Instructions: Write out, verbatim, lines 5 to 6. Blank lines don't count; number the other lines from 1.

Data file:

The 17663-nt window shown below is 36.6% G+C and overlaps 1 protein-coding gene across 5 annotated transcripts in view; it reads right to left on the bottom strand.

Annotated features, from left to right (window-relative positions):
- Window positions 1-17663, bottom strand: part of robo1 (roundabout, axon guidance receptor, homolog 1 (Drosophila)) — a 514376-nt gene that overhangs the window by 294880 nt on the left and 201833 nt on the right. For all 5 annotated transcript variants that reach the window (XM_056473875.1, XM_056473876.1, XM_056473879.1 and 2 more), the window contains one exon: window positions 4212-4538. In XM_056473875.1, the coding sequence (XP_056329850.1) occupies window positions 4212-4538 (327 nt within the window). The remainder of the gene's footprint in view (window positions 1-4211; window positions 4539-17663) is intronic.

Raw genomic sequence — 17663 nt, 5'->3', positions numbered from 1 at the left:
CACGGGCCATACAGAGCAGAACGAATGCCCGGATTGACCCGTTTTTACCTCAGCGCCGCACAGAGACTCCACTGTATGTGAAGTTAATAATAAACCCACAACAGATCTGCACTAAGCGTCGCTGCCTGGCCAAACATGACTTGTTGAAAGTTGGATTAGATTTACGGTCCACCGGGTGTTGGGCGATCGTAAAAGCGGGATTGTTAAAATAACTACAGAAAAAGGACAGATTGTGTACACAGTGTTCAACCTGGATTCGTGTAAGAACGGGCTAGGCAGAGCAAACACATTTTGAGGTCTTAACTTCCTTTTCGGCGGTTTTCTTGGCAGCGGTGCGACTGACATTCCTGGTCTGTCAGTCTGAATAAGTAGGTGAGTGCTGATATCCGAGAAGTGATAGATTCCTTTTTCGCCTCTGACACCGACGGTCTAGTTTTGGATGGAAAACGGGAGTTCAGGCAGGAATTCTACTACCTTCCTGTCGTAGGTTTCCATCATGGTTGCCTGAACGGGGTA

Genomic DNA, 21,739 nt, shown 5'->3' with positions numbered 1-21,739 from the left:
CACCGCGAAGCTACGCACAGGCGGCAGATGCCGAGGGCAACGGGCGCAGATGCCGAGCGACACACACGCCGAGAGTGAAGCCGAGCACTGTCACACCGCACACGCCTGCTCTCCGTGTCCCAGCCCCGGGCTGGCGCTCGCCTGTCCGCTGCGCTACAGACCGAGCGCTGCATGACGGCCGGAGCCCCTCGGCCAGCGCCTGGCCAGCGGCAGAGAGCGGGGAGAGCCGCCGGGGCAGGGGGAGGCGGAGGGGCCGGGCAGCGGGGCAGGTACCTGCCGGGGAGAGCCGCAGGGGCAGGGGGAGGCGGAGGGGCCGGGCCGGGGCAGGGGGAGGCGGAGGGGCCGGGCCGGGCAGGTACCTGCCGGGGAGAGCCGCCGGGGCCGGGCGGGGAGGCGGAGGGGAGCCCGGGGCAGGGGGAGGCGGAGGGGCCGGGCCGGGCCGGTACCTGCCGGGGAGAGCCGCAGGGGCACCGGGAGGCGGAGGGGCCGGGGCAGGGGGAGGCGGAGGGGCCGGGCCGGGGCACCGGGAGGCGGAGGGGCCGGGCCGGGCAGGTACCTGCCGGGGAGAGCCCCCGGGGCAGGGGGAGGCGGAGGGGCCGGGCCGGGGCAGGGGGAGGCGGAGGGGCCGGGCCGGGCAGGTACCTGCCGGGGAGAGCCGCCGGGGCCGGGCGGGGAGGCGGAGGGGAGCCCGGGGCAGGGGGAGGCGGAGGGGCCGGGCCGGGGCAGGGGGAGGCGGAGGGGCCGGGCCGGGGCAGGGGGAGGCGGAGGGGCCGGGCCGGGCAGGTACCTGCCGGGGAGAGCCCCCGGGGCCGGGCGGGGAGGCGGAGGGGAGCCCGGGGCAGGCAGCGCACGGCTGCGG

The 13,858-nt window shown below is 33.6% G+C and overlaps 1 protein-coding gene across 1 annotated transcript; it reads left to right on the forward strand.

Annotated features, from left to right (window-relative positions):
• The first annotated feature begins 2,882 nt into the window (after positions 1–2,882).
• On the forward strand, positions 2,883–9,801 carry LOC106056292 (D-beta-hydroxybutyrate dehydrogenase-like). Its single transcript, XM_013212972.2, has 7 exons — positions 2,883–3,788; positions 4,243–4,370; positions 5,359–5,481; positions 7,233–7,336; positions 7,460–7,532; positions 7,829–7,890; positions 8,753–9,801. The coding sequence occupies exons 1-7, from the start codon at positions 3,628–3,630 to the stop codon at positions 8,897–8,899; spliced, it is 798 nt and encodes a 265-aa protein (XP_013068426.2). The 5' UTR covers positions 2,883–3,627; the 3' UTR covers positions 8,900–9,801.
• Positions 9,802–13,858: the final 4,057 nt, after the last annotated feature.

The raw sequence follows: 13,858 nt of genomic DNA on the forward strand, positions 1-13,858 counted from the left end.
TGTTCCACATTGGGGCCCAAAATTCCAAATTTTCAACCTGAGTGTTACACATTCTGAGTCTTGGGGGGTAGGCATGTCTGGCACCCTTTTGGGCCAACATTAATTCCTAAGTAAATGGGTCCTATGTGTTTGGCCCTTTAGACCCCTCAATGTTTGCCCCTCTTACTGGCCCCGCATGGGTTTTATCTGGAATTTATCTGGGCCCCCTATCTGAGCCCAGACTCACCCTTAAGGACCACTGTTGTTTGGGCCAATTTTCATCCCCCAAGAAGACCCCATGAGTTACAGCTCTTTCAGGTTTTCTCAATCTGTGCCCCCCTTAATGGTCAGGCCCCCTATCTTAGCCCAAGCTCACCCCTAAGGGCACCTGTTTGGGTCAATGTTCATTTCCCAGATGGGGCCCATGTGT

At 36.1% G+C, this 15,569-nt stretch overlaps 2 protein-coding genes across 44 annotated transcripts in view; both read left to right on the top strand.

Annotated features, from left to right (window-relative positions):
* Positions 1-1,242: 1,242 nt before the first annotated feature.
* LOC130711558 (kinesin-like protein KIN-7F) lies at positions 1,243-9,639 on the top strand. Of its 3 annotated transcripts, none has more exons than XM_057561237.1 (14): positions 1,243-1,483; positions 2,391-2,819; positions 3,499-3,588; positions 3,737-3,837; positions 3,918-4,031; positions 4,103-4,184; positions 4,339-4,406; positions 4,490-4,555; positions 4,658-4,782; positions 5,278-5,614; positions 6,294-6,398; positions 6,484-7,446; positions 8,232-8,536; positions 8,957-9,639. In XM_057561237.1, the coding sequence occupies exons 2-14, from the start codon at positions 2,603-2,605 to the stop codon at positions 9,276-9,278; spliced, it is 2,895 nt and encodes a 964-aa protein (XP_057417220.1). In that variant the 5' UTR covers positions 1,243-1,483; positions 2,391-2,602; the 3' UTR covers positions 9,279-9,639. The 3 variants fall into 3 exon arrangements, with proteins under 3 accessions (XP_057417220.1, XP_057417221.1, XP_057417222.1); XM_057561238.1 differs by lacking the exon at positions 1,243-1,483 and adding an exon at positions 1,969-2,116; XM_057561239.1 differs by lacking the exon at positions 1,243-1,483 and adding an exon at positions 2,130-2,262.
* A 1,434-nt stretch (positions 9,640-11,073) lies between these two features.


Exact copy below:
CACGGGCCATACAGAGCAGAACGAATGCCCGGATTGACCCGTTTTTACCTCAGCGCCGCACAGAGACTCCACTGTATGTGAAGTTAATAATAAACCCACAACAGATCTGCACTAAGCGTCGCTGCCTGGCCAAACATGACTTGTTGAAAGTTGGATTAGATTTACGGTCCACCGGGTGTTGGGCGATCGTAAAAGCGGGATTGTTAAAATAACTACAGAAAAAGGACAGATTGTGTACACAGTGTTCAACCTGGATTCGTGTAAGAACGGGCTAGGCAGAGCAAACACATTTTGAGGTCTTAACTTCCTTTTCGGCGGTTTTCTTGGCAGCGGTGCGACTGACATTCCTGGTCTGTCAGTCTGAATAAGTAGGTGAGTGCTGATATCCGAGAAGTGATAGATTCCTTTTTCGCCTCTGACACCGACGGTCTAGTTTTGGATGGAAAACGGGAGTTCAGGCAGGAATTCTACTACCTTCCTGTCGTAGGTTTCCATCATGGTTGCCTGAACGGGGTA

Genomic DNA, 21,739 nt, shown 5'->3' with positions numbered 1-21,739 from the left: